If these popular fan theories about the White Walkers’ motivations prove true, then it’s likely that they’re revolting now because they’re afraid of becoming extinct.
And because mankind stopped keeping their end of the bargain, the White Walkers are now out for justice.
Dany’s transformation into the Night’s Queen
That brings us back to Dany. Believe it or not, there’s actually a lot of evidence to suggest she’ll turn into a White Walker, in both the books and the show.
Dany’s received lots of prophecies that have yet to come to fruition — but we’ve only got six more episodes in Season 8 left to see them happen.
In the books, the Warlocks in the House of the Undying call her “mother of dragons, daughter of death,” as well as, “mother of dragons, slayer of lies,” and finally, “mother of dragons, bride of fire.” That all sounds an awful lot like Nissa Nissa and the Night King’s corpse bride, if you ask us.
In the show’s visit to the House of the Undying, these prophecies were condensed: Dany enters the Throne Room in a vision — but evidently winter has already come and destroyed King’s Landing. When she walks over to the Iron Throne coated in snow, she almost sits on it.
But then the cries of her dragons distract her, and she chooses to walk away. Abandoning the throne, Dany instead walks out into a howling storm raging beyond the Wall.
Finally, she comes to a hut where her beloved Drogo and unborn child are waiting inside. Drogo calls her the moon of his life — a nickname eerily close to the Night King’s corpse queen, who is described as having “skin as white as the moon and eyes like blue stars.”
“Maybe I am dead, and I just don’t know it yet,” she says to her Khal. He does not disagree.
Another prophecy that consumes Dany in the books proves even more telling, stating that, “To go forward you must go back, and to touch the light you must pass beneath the shadow.”
In the story of Azor Ahai and Nissa Nissa, it’s implied that this supposed hero of the dawn totally up and stabbed her without even her giving fair warning of his plan. But something tells us Jon and Dany will be a different kind of Couple That Was Promised.
Considering both their personalities, it’s much more likely that this time around, the Long Night will end with both Jon and Daenerys choosing to make the ultimate sacrifice together for the greater good.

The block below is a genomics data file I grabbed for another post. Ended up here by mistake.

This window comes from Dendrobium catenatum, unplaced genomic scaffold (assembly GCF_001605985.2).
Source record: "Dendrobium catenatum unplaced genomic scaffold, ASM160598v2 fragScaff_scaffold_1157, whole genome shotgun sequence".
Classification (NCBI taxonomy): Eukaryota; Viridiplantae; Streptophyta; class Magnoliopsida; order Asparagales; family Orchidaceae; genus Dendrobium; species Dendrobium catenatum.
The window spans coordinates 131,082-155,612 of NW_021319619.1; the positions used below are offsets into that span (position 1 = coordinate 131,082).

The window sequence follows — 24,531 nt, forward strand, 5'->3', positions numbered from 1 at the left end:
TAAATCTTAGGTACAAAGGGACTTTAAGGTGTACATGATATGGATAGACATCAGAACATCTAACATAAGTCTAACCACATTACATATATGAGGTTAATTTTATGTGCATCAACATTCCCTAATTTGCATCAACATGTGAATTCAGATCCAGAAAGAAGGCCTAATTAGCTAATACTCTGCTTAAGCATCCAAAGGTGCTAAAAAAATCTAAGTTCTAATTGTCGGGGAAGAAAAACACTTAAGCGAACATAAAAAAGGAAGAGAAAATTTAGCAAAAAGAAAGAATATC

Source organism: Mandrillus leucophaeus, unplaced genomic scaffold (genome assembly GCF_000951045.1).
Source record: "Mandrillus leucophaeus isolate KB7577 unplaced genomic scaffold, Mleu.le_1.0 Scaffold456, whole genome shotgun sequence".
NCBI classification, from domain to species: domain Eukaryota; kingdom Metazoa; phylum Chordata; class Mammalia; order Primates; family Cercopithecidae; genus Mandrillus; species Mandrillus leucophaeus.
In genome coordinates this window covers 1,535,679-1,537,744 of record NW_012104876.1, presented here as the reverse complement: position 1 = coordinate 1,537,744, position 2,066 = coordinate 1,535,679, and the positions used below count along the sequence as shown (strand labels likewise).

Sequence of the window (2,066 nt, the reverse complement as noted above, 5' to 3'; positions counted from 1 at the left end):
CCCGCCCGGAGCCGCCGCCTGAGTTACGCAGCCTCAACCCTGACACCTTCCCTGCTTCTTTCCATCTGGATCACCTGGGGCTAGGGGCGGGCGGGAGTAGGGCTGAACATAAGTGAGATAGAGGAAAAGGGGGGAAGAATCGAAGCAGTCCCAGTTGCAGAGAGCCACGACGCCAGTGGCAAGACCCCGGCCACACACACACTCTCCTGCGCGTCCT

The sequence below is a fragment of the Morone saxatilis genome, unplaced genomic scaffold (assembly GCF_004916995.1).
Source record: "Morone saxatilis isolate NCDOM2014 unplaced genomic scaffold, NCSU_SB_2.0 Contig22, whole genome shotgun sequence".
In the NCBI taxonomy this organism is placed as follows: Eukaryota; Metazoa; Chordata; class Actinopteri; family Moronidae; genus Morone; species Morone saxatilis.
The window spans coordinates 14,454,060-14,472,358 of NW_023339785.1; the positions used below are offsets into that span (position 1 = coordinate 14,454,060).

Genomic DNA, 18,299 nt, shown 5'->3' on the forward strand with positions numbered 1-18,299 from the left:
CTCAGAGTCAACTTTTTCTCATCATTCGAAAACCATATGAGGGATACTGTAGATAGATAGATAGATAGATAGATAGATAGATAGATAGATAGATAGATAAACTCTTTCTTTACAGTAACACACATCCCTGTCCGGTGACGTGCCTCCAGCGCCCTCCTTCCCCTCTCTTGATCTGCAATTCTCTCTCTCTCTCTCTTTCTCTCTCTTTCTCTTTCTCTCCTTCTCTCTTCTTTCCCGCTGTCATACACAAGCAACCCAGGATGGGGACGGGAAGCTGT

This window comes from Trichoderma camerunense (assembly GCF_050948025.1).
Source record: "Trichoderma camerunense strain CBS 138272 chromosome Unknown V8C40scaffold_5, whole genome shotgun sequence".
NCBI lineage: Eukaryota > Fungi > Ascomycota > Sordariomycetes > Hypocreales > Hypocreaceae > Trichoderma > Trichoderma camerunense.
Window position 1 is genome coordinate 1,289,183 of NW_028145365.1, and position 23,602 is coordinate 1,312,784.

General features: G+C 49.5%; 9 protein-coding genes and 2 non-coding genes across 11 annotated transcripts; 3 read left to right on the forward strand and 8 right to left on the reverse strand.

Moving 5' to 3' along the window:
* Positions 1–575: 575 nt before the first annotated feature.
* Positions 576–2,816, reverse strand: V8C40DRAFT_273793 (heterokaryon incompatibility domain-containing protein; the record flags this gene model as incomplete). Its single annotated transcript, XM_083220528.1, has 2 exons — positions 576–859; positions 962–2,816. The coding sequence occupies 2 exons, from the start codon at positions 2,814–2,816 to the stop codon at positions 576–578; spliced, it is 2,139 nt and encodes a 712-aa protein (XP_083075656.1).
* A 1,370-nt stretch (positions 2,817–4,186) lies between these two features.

Dany can finally make good on her promise as the breaker of chains, by freeing the entire world of the White Walkers. Instead of living up to everyone’s expectations that she’ll follow in her father’s footsteps and go mad, our khaleesi could have the ultimate redemptive arc by recognizing that the best rulers lead by example, giving up her life to protect the people she claims to love.
Even if a peace treaty isn’t the ultimate endgame, it seems clear that Dany needs to leave the board before the snow settles. For one, Jon has a better claim to the throne, even if he doesn’t want it.
Then there’s the whole issue of succession that Tyrion pointed out to her — if the Mother of Dragons truly can’t birth human children, she’ll never be able to have a legitimate heir, potentially throwing Westeros back into chaos and civil war when she dies. Or, perhaps all her political rivals will be proven right and Dany will go full Mad Queen, as the writers tried to imply throughout Season 7, meaning that Jon will be forced to kill her to save the world.
Either way, these two have tragedy written all over them: To fulfill Martin’s ominous prophecy, they can’t end up living happily ever after. If Jon is Azor Ahai, and Dany truly is the love of his life, they’ll need to sacrifice their love.
Not to mention, Dany’s transformation in a White Walker would make their marriage the ultimate balance of fire and ice: with Jon being half Targaryen and Stark, and Dany going from Mother of Dragons to Undead White Walker Queen.
This theory would provide a bittersweet full circle indeed.
Because in the end, the two would rule over Westeros and bring lasting peace to realm as the King and Queen Who Were Promised. Only they’ll rule separately, worlds apart from one another, with a 700 ft Wall forever between them.